Global urbanization is one of the major demographic trends today. According the United Nations 2014 World Urbanization Report, we recently crossed the threshold where over half the world’s population now lives in urban areas, and this will rise steadily to become two-thirds by 2050.
Over half the world’s population now lives in urban areas
This is having large ramifications on our society and lives, and there is a great deal of discussion and research in this area.
Jennifer Evans-Cowley, Professor of City & Regional Planning and Ohio State University offers a free online course on this topic that is starting now called TechniCity. She states:
“My passion really lies in the ways that we can use technology to make our cities better places to live.”
There has been some attention on developing new “smart cities” from the ground up, such as Songdo in South Korea, literally starting with 500 millions of tons of sand. But Prof. Evans-Cowley points to the many ways that technology is being beneficially integrated into many of our our cities today, from infrastructure like smart building systems and solar-powered trash compactors, to public art, which is making public spaces more interactive.
These things shouldn’t happen randomly, they need to be planned for. Prof. Evans-Cowley gives the example of the much-anticipated trend of autonomous vehicles, that is, driverless cars. If they become widespread, what impact will it have? Would it increase the number of cars on the road? If the cars are shared, would it drastically decrease the amount of parking a city needs? This example gets to an important point, which is often overlooked: it is not about technology for its own sake, but how peoples’ behaviors change with the possibilities that technologies offer. This means it depends on our choices and values. Prof. Evans-Cowley suggests the key question we have to ask ourselves is:
“What is it that you want from your community? What’s the quality of life you want to experience, and how can technology enhance that quality and experience?”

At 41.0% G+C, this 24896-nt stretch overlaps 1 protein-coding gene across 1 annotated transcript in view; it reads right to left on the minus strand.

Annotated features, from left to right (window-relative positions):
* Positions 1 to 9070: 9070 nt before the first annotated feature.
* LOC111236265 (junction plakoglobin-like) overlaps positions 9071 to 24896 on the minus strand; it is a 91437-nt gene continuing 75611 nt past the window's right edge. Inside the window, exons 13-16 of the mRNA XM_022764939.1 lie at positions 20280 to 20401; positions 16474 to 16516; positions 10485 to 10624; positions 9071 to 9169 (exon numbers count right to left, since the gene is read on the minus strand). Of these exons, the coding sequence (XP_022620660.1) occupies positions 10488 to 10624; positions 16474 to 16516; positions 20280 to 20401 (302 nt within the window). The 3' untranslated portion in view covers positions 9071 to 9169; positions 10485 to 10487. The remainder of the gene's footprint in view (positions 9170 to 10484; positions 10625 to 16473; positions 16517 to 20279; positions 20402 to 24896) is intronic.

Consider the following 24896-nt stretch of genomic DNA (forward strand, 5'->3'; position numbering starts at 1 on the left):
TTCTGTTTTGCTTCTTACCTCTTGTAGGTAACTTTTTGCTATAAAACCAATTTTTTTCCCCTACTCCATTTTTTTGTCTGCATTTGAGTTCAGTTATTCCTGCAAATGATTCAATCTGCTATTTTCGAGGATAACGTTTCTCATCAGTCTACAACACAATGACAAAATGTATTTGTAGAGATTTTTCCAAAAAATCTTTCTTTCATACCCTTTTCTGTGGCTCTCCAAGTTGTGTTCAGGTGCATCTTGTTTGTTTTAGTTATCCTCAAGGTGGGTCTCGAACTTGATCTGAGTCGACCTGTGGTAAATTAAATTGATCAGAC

There are also concerns to consider: socioeconomic harms, environmental impacts, and, in a data-rich world, issues regarding privacy. We need to weigh these factors too, and so all of us who live in cities should play a role by being informed and shaping our views.
All of us who live in cities should play a role by being informed and shaping our views
This is the primary motivation behind offering TechniCity as a course open to the world. You can learn about some of these issues (there are guest speakers who are experts in different fields) and discuss your perspectives with others (currently, 6,000 people from all over the world are signed up for the current session). All of us who live in cities should play a role by being informed and shaping our views
You can also do a project assignment to develop your own idea for improving cities (you can see example ideas in this gallery).
On a more personal note, we asked Prof. Evans-Cowley what her three favorite cities in the world were. She listed:
1. Budapest, Hungary, for its topography, history, and variance in architecture
2. Shanghai, China, for its example of rapid modern growth alongside a historical city
3. Columbus, Ohio, USA, because it is her home
This drives home an important: there are no objective measures of the greatness of a city, it depends on the person. She explains, “Part of what makes a city so special is why you find it home and feel like it is a great place for you and your family be.”
Whatever your interest, you can take the TechniCity online course and learn and participate along with others. The current session of the course just started, and you can still sign up!